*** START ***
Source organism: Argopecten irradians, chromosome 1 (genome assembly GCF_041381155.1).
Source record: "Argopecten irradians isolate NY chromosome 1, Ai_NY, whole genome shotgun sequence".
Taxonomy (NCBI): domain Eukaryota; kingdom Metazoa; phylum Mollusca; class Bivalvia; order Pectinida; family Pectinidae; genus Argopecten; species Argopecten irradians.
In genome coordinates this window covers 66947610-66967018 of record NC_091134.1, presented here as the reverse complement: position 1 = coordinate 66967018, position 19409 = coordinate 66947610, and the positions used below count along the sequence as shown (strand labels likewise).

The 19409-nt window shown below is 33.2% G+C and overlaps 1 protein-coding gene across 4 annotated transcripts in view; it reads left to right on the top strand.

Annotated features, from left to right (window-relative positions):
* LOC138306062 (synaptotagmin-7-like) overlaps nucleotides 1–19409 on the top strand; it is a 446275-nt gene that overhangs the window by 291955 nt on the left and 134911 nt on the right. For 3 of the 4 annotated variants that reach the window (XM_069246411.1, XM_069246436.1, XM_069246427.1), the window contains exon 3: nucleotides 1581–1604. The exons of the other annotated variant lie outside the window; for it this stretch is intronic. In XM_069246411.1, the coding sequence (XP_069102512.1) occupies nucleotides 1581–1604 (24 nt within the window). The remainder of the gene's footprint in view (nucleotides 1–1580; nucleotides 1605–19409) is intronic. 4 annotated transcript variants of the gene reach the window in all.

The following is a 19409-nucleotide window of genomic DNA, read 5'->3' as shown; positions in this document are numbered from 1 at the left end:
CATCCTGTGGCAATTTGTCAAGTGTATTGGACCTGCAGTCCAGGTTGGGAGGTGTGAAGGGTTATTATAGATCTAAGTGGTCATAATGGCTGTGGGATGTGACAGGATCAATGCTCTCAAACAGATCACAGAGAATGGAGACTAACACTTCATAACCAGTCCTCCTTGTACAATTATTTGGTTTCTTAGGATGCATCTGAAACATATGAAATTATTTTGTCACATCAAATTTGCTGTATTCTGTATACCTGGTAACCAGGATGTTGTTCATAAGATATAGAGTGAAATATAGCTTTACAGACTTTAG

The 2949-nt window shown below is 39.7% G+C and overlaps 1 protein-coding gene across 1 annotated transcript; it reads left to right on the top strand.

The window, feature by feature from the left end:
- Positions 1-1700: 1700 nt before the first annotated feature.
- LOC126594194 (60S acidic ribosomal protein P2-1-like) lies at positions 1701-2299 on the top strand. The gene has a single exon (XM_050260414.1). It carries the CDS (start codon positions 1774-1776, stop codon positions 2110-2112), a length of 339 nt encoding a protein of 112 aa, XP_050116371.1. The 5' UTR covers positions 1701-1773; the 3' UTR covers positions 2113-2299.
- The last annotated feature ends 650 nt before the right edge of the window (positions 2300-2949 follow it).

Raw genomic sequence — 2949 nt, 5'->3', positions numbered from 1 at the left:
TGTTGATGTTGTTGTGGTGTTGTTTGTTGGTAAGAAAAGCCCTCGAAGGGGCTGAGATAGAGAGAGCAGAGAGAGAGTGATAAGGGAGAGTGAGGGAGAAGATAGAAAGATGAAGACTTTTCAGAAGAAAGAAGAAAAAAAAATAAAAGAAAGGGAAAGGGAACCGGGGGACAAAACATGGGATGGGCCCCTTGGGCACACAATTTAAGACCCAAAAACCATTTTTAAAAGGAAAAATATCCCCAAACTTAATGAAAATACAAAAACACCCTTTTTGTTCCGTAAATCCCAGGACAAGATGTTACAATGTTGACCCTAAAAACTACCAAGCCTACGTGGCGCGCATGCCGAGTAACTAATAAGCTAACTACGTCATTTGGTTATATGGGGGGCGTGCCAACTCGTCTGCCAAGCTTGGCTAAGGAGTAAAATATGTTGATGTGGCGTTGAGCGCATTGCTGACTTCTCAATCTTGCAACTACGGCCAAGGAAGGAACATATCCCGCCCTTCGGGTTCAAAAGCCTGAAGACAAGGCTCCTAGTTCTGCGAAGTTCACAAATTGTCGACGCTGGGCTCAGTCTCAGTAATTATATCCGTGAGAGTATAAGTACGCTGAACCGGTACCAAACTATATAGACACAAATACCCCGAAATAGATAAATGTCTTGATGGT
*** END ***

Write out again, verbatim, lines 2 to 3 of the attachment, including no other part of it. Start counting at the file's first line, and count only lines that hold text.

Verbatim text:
Source record: "Argopecten irradians isolate NY chromosome 1, Ai_NY, whole genome shotgun sequence".
Taxonomy (NCBI): domain Eukaryota; kingdom Metazoa; phylum Mollusca; class Bivalvia; order Pectinida; family Pectinidae; genus Argopecten; species Argopecten irradians.